Several hours later an interrogation team from Brigade arrived and took our prisoners–and my truck–away.  Of course, we saw neither again.  Sometime later I heard that the group had convinced their questioners of their innocence and had been returned to their village, likely as not to continue resupplying the enemy.

Just who had come on the radio telling us to “waste them,” I never found out.  The identity did not make any difference because all I had wanted was an excuse to do waht I thought was necessary.

Neither Bolenske nor anyone else ever mentioned my order to kill the prisoners.  I wondered for a time why I had given an order that was obviously unlawful–and even more why the platoon leader had not carried it out.  It was not until this book was in its initial draft that I discussed the incident with anyone else besides Linda.  Late one night while talking with my brother, I told him the story of that Christmas even in the jungle.  I explained to Jim that I was not proud of what had happened; however, I had no regrets because my job had been to make decisions, right or wrong.  When I added that I had been fortunate that Bolenske had not carried out my instructions and that I still wondered why he had not done so, Jim responded with a question.  He asked, “How long had the platoon leader been in the field?”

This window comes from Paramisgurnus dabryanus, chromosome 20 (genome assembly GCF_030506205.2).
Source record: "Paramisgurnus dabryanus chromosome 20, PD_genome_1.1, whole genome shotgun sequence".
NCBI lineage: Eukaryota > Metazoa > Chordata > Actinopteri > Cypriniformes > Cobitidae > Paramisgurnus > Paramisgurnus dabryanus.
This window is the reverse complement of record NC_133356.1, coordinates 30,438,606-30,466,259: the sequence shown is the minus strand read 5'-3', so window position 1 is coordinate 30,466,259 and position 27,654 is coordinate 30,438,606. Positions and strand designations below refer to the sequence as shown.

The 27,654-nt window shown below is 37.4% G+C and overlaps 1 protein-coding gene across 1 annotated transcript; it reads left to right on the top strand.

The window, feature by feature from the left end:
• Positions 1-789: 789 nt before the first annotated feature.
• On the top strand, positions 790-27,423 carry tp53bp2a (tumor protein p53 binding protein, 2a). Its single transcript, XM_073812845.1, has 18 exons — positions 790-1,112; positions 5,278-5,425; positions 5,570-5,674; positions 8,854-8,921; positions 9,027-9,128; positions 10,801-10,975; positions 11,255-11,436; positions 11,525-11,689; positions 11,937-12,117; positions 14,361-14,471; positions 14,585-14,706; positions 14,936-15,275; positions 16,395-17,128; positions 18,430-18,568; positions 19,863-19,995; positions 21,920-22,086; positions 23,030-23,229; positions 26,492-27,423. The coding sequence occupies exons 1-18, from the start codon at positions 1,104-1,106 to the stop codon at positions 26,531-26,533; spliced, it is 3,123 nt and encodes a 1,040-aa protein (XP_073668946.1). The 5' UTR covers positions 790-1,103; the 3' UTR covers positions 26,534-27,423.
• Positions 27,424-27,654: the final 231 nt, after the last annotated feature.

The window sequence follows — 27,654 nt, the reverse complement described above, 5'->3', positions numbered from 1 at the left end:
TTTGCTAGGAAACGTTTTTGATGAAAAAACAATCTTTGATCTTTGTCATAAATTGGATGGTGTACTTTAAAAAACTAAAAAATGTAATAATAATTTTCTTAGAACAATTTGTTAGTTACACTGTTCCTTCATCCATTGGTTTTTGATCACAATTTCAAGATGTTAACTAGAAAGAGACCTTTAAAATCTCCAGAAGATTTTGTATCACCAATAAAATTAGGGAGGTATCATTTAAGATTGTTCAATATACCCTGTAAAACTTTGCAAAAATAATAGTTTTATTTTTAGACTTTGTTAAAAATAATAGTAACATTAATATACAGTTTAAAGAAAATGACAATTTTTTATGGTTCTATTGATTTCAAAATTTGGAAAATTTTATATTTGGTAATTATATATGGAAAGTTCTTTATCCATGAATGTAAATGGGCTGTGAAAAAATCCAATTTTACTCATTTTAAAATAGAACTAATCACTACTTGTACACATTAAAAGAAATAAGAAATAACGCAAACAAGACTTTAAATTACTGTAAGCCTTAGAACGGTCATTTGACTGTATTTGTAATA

When I answered that he had been there only about three or four months, Jim said, “The difference was you had been out over eight months.  If he had been there as long as you, he would have killed them.  The more war you experience, the less human you see the enemy.  Killing replaces compassion directly proportional to what you have seen.”

Michael Lee Lanning, Vietnam, 1969-1970: A Company Commanders Journal (New York: Ballantine Books 1988), 145-147.

For whatever reasons, Liberals hate truth.  The more experiences I have with them, the less human they seem.  It is interesting to see how others around me have reached the same conclusion as I over a year ago.  I do not claim to be a prophet, though.  I remember reading works about Liberals a long time ago that I thought were extreme because they seemed to demonize, when the reality was simply that I lacked experience with a dangerous and cunning enemy.

4 Comments to “Experience”

  1. Research is indicating that libbies have a disconnect in their amygdala. Their brain is wired differently than a conservative brain.

    There isn’t a lot of play in what we do. No wiggle room. They won’t change, and we will not change. We cannot convince them by argument, and they own the legal system. All legal methods of political change have been outlawed or hijacked.

    This is why the only political changes one sees today are either CIA involved coups in Libya, Egypt or Ukraine or outright revolution as ISIS does.

  2. “Their brain is wired differently than a conservative brain.”

    Like that of a female, perhaps?

  3. I call anti-Whites “flesh bags”, “zombies” or “pod people” in ALL verbal communications. They are not human to me. It is absolutely permissible to abuse, harm and extract resources from them in any way possible. Fuck anti-Whites.

  4. Liberals are acceptors, conservatives used to be rejecters.